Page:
I wasn’t eavesdropping, but while waiting in line for coffee this week I overheard two separate conversations between two different sets of friends say essentially the following: “This is the best! I love this time of year and I can’t wait for all the festivities with my family” and then not 5 minutes later I heard another person say, “It’s only December 1 and I already am ready for the holidays to be over. This time of year is the worst”
Whether you celebrate Christmas or not, I think we can all agree that this time of year can bring out the best and the worst, not just in our culture around us, but even within ourselves and our families. Like those individuals in the coffee shop, for some the holiday season is truly wonderful. It's a time of giving, of gathering with loved ones and friends, and a time of celebration of the incarnation of Jesus Christ. But for others, this time of year can be stressful, lonely, and a bombardment of hyper-commercialized, unbiblical sentimentality. Our Westminster Confession of Faith teaches us that God alone is lord of the conscience, and so I don’t intend this article to give any recommendations or suggestions as to how or why a believer should navigate the 31 days in December, but I do wish to offer 3 reminders that I believe can help keep the holidays in perspective, and hopefully encourage us as Christians amidst the hustle and bustle.
You are not alone. “And behold, I am with you always, to the end of the age” Matthew 28:20b
The Holidays can be the hardest on those who are missing someone around their table this year. The loss of a spouse, parent, child, or even just the physical distance and separation of family across a country (or for missionaries a whole continent!) can present a host of pain and heartache. Not to mention everything we’ve been forced to endure the last two years with a global pandemic. In the age of social media, when seemingly everyone is posting or sharing photos of great gatherings of loved ones together, it's not hard to dwell in loss and loneliness. But as our Lord reminds us, take heart! God promises He is with us. That’s not an idle or empty promise. God sees us, even in our struggles and heartaches, and by the power of the Holy Spirit, we are truly not alone. Regardless of our marriage status, or if we have multiple children or are childless, we have Christ and His bride, the church. We gather together as God’s people, not just around the holidays or for a special celebration, but every Lord’s Day to grow in grace and connection as God’s covenant family. If you are feeling lonely, share that with a brother or sister in Christ. We walk by faith, not by our feelings, and so let us stay close as God’s people and know that Jesus Christ is with us, Emmanuel.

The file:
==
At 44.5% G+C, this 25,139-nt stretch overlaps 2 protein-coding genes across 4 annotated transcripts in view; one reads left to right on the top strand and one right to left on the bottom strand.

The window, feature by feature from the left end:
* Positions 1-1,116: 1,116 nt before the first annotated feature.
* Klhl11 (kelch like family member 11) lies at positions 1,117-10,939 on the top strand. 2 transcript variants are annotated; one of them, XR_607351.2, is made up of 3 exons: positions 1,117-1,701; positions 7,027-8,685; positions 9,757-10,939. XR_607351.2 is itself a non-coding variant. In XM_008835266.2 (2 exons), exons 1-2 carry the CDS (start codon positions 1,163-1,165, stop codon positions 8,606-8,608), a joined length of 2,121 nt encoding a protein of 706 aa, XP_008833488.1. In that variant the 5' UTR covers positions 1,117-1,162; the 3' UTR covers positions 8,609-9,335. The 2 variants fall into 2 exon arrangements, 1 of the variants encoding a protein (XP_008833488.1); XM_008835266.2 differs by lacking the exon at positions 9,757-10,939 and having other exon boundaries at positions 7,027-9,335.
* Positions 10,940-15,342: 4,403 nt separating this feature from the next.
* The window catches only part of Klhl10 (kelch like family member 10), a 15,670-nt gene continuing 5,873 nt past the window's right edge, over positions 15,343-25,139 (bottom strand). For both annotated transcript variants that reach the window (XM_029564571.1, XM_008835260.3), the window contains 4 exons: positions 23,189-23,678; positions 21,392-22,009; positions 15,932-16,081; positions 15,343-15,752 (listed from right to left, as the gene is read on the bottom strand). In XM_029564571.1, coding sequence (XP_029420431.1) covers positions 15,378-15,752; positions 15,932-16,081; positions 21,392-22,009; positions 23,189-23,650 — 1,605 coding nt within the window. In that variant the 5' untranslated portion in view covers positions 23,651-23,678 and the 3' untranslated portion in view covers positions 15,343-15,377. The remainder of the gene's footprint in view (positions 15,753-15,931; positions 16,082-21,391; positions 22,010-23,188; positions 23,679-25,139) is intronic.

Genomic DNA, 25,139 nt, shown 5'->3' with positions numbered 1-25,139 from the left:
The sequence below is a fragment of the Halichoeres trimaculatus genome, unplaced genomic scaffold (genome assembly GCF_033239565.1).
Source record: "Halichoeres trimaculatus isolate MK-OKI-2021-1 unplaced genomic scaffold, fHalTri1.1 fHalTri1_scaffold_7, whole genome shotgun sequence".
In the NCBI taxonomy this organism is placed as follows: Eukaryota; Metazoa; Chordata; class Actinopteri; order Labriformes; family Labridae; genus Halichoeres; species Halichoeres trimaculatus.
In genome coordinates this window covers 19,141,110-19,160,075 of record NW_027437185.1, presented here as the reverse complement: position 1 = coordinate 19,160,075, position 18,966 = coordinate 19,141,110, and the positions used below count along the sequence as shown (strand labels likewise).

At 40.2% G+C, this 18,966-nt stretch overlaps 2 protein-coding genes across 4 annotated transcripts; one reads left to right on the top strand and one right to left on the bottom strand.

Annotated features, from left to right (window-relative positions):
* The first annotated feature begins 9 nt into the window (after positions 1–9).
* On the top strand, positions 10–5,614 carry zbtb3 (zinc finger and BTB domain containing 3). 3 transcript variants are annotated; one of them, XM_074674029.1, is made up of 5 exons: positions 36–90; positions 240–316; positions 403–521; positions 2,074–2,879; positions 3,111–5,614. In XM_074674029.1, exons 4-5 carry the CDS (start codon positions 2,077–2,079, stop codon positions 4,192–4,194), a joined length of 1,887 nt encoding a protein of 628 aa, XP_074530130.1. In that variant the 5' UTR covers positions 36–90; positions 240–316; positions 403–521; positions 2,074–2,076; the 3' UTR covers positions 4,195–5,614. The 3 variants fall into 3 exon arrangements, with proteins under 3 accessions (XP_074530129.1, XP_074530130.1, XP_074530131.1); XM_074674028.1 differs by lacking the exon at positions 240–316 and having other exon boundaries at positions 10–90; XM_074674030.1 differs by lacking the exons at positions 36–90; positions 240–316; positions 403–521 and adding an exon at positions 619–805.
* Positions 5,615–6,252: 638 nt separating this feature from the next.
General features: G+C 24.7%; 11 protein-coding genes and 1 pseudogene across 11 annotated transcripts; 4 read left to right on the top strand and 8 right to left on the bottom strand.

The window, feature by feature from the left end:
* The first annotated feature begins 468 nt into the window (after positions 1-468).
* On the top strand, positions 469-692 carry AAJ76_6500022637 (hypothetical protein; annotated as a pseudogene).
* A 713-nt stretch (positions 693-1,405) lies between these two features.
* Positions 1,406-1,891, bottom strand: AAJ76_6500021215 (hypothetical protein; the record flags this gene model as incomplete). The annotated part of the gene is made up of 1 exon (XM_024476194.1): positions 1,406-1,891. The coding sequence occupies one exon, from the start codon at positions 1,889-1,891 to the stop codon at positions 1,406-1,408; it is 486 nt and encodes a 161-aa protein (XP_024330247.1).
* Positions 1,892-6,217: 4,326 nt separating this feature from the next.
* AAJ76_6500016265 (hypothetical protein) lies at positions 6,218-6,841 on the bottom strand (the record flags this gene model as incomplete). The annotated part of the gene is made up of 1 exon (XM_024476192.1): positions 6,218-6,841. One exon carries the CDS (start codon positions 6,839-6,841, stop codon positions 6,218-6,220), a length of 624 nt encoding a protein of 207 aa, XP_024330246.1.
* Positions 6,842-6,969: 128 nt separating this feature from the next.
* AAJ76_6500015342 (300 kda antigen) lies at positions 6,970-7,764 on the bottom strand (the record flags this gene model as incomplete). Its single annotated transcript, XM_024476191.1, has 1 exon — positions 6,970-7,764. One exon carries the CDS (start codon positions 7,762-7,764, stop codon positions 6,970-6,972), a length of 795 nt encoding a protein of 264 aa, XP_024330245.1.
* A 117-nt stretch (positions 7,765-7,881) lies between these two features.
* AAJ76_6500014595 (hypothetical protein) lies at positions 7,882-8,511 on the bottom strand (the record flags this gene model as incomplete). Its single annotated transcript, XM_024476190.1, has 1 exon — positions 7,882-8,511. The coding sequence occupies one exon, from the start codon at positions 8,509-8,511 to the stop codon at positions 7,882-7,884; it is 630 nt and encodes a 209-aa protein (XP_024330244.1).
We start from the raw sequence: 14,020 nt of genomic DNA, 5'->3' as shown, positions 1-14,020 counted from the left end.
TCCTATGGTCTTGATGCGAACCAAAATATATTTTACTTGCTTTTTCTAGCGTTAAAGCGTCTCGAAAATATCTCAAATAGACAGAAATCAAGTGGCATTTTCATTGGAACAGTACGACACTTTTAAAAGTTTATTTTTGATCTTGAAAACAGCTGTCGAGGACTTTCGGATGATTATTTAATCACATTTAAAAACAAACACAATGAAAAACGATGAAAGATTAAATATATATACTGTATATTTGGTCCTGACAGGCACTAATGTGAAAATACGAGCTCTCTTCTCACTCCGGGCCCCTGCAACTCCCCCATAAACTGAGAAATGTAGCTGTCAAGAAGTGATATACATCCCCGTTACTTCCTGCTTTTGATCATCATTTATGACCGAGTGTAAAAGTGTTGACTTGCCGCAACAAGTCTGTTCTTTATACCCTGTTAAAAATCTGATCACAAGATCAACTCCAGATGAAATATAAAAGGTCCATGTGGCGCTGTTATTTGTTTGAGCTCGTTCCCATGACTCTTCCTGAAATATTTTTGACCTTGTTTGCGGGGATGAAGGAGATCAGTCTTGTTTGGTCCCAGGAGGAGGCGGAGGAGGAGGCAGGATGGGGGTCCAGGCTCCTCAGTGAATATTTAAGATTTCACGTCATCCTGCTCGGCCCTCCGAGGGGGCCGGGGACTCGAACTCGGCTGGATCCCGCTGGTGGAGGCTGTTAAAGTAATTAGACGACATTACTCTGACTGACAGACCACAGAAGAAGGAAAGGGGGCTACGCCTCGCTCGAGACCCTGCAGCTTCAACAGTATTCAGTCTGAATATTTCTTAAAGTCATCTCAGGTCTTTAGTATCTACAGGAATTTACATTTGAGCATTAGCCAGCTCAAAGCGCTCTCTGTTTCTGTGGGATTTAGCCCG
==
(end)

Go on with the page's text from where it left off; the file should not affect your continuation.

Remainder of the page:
“For I am sure that neither death nor life, nor angels nor rulers, nor things present nor things to come, nor powers, nor height nor depth, nor anything else in all creation, will be able to separate us from the love of God in Christ Jesus our Lord.” Romans 8:38-39
Life is not a Norman Rockwell painting. “Behold, I am making all things new” Revelation 21:5
Part of the stress and challenge of this time of year is managing expectations. We live in a fallen and broken world because of sin. A friend commented to me how they love the beauty and simplicity of Thanksgiving, but then Christmas can be so complex and chaotic. Between shopping for gifts, attending parties at work and with friends, and closing out another calendar year in our various vocations, not everything is “calm and merry and bright”. Then, there is the added pressure even among well-intended believers, that our holiday get togethers with friends or family need to be ideal. But life is messy. Relationships and families can be messy. Life isn’t like a Norman Rockwell painting (nothing against Mr. Rockwell or his art). God’s plan for our lives is better than anything nostalgic or the retrospective expectations of another time or era. We know that God is sovereign. He has placed us where He wants us for today. Even if we don’t have the life we thought we would, or think we should, we are still called to gratitude. It’s more than okay if our plans and expectations are not always met. Our heavenly father knows better than we do. In fact, He knows best.
“Rejoice always, pray without ceasing, in everything give thanks, for this is the will of God in Christ Jesus for you.” 1 Thessalonians 5:16-18
This world is not our home. “He will wipe away every tear from their eyes, and death shall be no more, neither shall there be mourning, nor crying, no pain anymore, for the former things have passed away.” Revelation 21:4
Wherever you may be in December 2021, this is not your final destination. As believers, our hope is more exciting than the anticipation I experienced as child, unable to fall asleep on Christmas Eve. Back then I couldn’t wait to open presents in the morning. But the gift that awaits those who trust in Jesus Christ is not worth to be compared with any material possession. Now, I can’t wait for the day when our faith shall be sight and we will see God face to face, and He will wipe away every tear from our eyes. If you listen to the radio (practically any station nowadays, and even since early November), you’ve likely already heard the classic Christmas song from Perry Como, “Home for the Holidays” The refrain states, “Oh, there’s no place like home for the holidays, ‘cause no matter how far away your roam, if you want to be happy in a million ways, for the holidays you can’t beat home sweet home.” I agree with that. There’s no place like home. But our home is not in this world. Our home is with our Heavenly father. Our best life is not now, it is yet to come.
“For here we have no lasting city, but we seek the city that is to come.” Hebrews 13:14
May the Lord bless and keep you all, not only this time of year, but always!